Blacking Out From Drinking – What Happened there?

After 2 decades of drinking, I tended to accept certain aspects of my life as ‘that is just the way it is’. 

Blacking out from drinking was one of them. 

I do not mean falling asleep or being wiped out from throwing too much booze into my body than it could handle.  To me, blacking out from drinking too much meant bits of my memory went missing. 

And I mean totally. 

Like people telling me that I went to places or did things – things that were not even embarrassing sometimes – but having no recollection of it at all. 

    Suffering blackouts from drinking alcohol

    Quite often I can remember drinking, then missing a few hours, and then ‘sobering up’ a bit and having zero recollection of the past few hours. 

    At first this was scary, but I do remember it just becoming part of what happened to me when I drunk heavily.  Which I did. A lot. 

    These ‘blackouts’ did not really mean much to me.  I mean, why should they concern me?

    I was young (at some point!) and walking around without a worry in the world.  Bulletproof.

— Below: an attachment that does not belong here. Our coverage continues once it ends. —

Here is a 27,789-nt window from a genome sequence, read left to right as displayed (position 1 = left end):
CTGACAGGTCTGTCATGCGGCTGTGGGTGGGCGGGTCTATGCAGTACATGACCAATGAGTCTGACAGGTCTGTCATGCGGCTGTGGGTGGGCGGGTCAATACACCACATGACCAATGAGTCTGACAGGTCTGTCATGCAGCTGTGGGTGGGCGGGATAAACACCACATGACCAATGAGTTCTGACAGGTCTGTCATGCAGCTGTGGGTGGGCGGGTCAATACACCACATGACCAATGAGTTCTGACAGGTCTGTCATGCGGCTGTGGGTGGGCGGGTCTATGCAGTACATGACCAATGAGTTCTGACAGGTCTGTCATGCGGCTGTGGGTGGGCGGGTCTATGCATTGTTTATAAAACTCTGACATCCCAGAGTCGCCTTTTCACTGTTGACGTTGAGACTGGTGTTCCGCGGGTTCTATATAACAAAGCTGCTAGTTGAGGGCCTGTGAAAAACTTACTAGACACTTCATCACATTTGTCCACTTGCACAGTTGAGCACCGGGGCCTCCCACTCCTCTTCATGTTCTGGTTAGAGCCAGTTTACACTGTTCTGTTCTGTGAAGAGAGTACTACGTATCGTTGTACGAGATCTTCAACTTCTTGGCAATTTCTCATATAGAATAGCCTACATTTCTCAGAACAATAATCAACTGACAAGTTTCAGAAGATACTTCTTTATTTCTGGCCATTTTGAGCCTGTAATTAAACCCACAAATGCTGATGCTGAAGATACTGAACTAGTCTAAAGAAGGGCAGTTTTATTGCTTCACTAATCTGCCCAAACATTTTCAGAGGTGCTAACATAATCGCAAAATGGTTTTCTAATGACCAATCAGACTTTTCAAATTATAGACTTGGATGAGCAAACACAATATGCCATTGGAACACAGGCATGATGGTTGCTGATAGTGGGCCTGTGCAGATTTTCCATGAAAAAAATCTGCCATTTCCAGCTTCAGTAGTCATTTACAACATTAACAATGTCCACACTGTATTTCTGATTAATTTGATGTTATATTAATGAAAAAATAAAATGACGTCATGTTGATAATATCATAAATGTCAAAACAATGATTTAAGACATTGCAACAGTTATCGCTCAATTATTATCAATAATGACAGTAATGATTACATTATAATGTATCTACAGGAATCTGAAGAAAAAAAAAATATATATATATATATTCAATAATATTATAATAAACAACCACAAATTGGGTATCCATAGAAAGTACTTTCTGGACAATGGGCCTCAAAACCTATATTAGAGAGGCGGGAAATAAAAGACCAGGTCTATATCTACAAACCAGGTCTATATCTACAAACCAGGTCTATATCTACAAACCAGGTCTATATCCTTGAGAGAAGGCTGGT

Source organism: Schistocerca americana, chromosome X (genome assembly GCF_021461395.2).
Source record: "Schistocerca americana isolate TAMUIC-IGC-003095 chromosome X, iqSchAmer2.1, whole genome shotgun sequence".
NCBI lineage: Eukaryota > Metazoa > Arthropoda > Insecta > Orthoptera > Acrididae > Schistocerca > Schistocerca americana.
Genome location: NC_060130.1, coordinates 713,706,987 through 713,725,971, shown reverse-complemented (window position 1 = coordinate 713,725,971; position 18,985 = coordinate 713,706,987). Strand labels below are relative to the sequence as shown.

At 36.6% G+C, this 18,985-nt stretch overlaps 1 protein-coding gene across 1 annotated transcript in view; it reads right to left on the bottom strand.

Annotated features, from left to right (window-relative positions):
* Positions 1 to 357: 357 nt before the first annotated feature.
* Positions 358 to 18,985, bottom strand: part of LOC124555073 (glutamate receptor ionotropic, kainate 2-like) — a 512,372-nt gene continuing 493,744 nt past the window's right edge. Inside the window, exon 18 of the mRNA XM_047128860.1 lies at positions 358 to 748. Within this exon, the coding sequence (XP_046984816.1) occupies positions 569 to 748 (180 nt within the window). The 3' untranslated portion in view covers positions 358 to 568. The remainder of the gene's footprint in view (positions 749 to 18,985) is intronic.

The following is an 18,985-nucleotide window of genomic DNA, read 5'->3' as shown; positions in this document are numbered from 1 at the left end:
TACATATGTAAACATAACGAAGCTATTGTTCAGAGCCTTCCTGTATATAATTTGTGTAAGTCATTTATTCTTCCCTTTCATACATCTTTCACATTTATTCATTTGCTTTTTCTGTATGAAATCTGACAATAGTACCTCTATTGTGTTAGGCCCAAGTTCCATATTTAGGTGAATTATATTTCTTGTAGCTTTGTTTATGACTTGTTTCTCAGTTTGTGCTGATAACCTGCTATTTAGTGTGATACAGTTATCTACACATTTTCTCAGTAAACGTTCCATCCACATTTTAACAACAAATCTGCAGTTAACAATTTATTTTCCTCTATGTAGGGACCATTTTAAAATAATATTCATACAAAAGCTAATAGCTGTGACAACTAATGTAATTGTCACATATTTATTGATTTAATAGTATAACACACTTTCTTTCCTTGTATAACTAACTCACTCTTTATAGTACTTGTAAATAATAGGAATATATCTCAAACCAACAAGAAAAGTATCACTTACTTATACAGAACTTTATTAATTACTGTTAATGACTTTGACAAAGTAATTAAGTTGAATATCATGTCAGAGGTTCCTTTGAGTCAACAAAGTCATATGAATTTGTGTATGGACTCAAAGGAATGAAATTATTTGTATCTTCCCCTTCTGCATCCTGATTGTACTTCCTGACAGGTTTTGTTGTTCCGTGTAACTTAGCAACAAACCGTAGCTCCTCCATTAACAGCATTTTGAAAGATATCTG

It is only as I have become sober and now a mid 40s year old man that I have realised how dangerous these blackouts from drinking too much are.  

    What is blacking out from drinking?

    The National Institute on Alcohol Abuse and Alcoholism describe blackouts as

    “Alcohol-related blackouts are gaps in a person’s memory for events that occurred while they were intoxicated. These gaps happen when a person drinks enough alcohol to temporarily block the transfer of memories from short-term to long-term storage—known as memory consolidation—in a brain area called the hippocampus.”


    When experiencing blackouts from drinking, there are 2 types of blackout. 

    The first is where there are aspects of a given event missing, hazy recollections with facts or people missing from the event in question.  And the second is when hours or more has simply disappeared from a person’s memory.  These are the most severe of blackouts – and frighteningly, what I regularly used to experience in my youth, early 20s and right through to my 30s.  Regularly, and without even a second thought to it at the time.